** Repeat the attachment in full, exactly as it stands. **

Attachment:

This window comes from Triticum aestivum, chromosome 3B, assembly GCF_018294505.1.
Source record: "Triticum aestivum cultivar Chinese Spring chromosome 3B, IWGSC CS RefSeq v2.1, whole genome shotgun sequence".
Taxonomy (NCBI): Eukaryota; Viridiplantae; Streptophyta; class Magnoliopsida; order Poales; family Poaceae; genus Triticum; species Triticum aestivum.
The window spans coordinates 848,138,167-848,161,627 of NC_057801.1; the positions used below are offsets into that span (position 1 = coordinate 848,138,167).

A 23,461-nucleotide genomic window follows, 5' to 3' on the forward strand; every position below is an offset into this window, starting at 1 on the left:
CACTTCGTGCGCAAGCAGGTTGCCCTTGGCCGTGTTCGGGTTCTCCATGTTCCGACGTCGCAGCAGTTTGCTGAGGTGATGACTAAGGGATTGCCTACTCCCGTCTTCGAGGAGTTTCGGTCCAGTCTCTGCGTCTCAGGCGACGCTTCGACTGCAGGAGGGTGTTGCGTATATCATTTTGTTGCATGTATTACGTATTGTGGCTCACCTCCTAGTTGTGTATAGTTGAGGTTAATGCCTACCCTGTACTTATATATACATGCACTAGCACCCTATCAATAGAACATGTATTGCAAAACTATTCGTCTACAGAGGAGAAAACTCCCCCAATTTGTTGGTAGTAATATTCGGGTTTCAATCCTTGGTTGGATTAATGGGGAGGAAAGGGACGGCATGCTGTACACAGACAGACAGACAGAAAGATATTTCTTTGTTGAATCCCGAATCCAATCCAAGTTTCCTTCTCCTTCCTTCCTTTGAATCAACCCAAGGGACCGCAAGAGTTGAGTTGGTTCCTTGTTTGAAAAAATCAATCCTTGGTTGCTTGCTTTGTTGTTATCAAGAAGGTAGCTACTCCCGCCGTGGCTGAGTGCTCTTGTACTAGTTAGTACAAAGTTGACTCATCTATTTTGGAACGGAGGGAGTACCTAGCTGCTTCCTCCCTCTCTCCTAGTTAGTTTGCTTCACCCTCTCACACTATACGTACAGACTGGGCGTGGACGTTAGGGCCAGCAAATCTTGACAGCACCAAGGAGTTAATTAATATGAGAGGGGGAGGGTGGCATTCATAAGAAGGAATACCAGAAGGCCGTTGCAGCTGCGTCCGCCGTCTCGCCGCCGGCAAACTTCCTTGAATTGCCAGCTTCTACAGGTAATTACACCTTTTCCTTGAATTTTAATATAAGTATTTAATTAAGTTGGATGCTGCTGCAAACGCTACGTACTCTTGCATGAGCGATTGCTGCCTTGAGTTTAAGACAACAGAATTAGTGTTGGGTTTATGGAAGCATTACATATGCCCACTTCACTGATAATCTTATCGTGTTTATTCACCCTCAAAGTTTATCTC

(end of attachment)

This window comes from Triticum aestivum, chromosome 3B, assembly GCF_018294505.1.
Source record: "Triticum aestivum cultivar Chinese Spring chromosome 3B, IWGSC CS RefSeq v2.1, whole genome shotgun sequence".
Taxonomy (NCBI): Eukaryota; Viridiplantae; Streptophyta; class Magnoliopsida; order Poales; family Poaceae; genus Triticum; species Triticum aestivum.
The window spans coordinates 848,138,167-848,161,627 of NC_057801.1; the positions used below are offsets into that span (position 1 = coordinate 848,138,167).

A 23,461-nucleotide genomic window follows, 5' to 3' on the forward strand; every position below is an offset into this window, starting at 1 on the left:
CACTTCGTGCGCAAGCAGGTTGCCCTTGGCCGTGTTCGGGTTCTCCATGTTCCGACGTCGCAGCAGTTTGCTGAGGTGATGACTAAGGGATTGCCTACTCCCGTCTTCGAGGAGTTTCGGTCCAGTCTCTGCGTCTCAGGCGACGCTTCGACTGCAGGAGGGTGTTGCGTATATCATTTTGTTGCATGTATTACGTATTGTGGCTCACCTCCTAGTTGTGTATAGTTGAGGTTAATGCCTACCCTGTACTTATATATACATGCACTAGCACCCTATCAATAGAACATGTATTGCAAAACTATTCGTCTACAGAGGAGAAAACTCCCCCAATTTGTTGGTAGTAATATTCGGGTTTCAATCCTTGGTTGGATTAATGGGGAGGAAAGGGACGGCATGCTGTACACAGACAGACAGACAGAAAGATATTTCTTTGTTGAATCCCGAATCCAATCCAAGTTTCCTTCTCCTTCCTTCCTTTGAATCAACCCAAGGGACCGCAAGAGTTGAGTTGGTTCCTTGTTTGAAAAAATCAATCCTTGGTTGCTTGCTTTGTTGTTATCAAGAAGGTAGCTACTCCCGCCGTGGCTGAGTGCTCTTGTACTAGTTAGTACAAAGTTGACTCATCTATTTTGGAACGGAGGGAGTACCTAGCTGCTTCCTCCCTCTCTCCTAGTTAGTTTGCTTCACCCTCTCACACTATACGTACAGACTGGGCGTGGACGTTAGGGCCAGCAAATCTTGACAGCACCAAGGAGTTAATTAATATGAGAGGGGGAGGGTGGCATTCATAAGAAGGAATACCAGAAGGCCGTTGCAGCTGCGTCCGCCGTCTCGCCGCCGGCAAACTTCCTTGAATTGCCAGCTTCTACAGGTAATTACACCTTTTCCTTGAATTTTAATATAAGTATTTAATTAAGTTGGATGCTGCTGCAAACGCTACGTACTCTTGCATGAGCGATTGCTGCCTTGAGTTTAAGACAACAGAATTAGTGTTGGGTTTATGGAAGCATTACATATGCCCACTTCACTGATAATCTTATCGTGTTTATTCACCCTCAAAGTTTATCTC